City’s early history lives on in Boulder City High School alumna
Joan Patterson, there is still time for you to talk to Mary Jane Carter Smith. She moved to Ragtown in 1931 at age 8, went all through school in Boulder City, and has a wonderful memory of early day Boulder City events.
Her dad was a high scaler and died at (Hoover) Dam in 1934; her mom started the first newspaper in Boulder City.
Here is an excerpt from the Boulder City High School alumni website: “Great Boulder City History. Mary Jane Carter Richey Smith was in the class of 1943, she moved to BC in 1931 with her parents, her dad was a highscaler, her mom a civic leader and started the first newspaper. Mary Jane and her aunt opened Maryemma’s.
“She visited the great museum at the Boulder Dam Hotel, while at the reunion and … there was a picture of her, from second grade in 1932+-, in front of the one room school on New Mexico St. … She is a charmer and we all enjoy her loyalty to BCHS and her attendance at the reunions. Be sure and visit the museum on your next trip to BC.”
P.S.: You can see her picture at the museum last year at www.bouldercity60.com.
Change necessary for community to survive as folks love it to death
I have not lived here for 65 years and love Boulder City … to death. Smaller communities always have “change is bad” community promoters. Change is good and necessary.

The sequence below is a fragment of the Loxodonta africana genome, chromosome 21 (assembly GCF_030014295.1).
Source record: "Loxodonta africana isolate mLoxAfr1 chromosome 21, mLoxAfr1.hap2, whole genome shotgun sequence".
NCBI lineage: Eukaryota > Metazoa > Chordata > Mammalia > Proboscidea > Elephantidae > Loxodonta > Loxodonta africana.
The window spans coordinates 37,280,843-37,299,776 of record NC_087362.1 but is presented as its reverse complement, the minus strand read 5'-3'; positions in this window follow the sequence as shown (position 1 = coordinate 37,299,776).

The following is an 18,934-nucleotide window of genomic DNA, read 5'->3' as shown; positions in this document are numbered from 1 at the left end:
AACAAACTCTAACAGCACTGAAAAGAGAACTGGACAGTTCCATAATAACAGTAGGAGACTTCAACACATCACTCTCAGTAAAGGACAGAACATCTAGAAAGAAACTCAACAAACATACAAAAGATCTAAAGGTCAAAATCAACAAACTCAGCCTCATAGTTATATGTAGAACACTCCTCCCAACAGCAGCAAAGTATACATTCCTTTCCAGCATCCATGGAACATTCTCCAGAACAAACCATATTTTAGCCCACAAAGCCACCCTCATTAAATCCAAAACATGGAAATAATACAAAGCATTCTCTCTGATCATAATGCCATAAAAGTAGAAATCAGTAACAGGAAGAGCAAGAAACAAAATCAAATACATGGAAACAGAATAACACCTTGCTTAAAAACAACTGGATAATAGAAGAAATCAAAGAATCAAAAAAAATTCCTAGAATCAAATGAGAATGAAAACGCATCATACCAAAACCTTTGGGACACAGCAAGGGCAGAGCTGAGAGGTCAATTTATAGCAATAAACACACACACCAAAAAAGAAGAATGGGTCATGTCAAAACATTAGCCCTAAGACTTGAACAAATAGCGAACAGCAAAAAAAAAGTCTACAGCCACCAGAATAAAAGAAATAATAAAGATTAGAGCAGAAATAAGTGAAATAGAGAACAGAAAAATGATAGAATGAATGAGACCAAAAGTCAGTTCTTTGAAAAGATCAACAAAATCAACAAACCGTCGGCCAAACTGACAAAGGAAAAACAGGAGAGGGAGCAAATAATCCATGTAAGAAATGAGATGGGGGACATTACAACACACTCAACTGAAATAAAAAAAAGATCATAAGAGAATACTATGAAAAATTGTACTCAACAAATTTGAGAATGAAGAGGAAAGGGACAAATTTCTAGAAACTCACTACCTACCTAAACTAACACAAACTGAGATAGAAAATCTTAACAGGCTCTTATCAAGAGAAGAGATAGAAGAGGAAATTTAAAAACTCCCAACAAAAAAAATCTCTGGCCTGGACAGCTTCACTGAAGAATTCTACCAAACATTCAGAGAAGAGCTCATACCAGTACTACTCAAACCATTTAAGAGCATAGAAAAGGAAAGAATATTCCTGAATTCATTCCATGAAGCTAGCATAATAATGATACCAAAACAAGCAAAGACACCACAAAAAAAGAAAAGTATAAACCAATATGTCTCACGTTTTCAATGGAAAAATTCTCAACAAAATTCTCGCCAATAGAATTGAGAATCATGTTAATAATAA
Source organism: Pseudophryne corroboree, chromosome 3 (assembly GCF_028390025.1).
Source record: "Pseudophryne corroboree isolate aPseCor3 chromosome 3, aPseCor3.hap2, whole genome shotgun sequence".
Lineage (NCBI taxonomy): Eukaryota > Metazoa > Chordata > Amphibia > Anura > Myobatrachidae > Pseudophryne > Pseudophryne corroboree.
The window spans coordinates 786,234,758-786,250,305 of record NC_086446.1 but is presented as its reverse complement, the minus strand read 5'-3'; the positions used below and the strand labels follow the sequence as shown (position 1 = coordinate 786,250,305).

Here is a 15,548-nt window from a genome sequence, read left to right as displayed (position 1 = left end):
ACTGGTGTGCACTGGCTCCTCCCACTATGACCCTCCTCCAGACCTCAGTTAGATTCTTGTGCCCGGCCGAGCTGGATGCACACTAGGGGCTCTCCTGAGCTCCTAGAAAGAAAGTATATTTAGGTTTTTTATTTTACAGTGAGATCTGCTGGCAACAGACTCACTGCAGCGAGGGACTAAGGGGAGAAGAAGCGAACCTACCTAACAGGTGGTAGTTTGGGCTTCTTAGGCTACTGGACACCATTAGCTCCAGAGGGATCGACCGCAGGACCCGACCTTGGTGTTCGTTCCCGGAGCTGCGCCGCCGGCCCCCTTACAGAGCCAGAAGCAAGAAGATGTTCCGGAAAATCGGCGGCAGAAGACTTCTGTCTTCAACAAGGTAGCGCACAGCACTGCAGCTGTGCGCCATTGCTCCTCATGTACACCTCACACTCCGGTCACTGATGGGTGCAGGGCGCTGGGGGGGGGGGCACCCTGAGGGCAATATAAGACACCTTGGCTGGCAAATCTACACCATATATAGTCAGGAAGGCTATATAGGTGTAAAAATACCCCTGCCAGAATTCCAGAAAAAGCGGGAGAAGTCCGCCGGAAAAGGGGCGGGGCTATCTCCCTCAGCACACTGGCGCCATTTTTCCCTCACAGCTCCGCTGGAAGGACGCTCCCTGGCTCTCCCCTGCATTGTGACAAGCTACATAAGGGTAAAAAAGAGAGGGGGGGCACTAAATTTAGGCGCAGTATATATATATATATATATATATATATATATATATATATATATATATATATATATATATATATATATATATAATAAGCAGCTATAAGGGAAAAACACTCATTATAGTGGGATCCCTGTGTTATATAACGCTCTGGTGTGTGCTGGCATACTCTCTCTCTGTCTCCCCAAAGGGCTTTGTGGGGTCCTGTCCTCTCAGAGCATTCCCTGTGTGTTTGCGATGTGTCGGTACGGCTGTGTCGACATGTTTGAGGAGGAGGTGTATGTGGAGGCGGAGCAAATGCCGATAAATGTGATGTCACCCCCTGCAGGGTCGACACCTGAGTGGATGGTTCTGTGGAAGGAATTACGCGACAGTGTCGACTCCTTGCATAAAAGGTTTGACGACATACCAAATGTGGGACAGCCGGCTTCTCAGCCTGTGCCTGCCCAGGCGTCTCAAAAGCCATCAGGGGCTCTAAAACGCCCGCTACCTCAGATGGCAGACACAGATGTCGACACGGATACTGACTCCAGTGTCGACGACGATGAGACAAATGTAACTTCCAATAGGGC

New residents, less than five years, have totally different observations of what should or could be improved. Status quo is for smaller communities to cling, ripen and drop off the tree to wither and rot. Our greatest resources, available vacant land and our youth, are going to waste. Yes, downtown Boulder City can change to the better. Change is good. The youth can find employment, raise healthy families, build a home, and open new businesses that are modern and competitive with Henderson.
Organizations promoting the 20th century are the same residents that love the community to its death. The future belongs to our youth and what is to be, and not what was and is no longer viable or competitive. Change is good and necessary.
Focus on priorities, not proposed gateway project at interchange
We are very concerned about the Hoover Dam Gateway project that is proposed to be built at the U.S. Highway 95 and Interstate 11 intersection.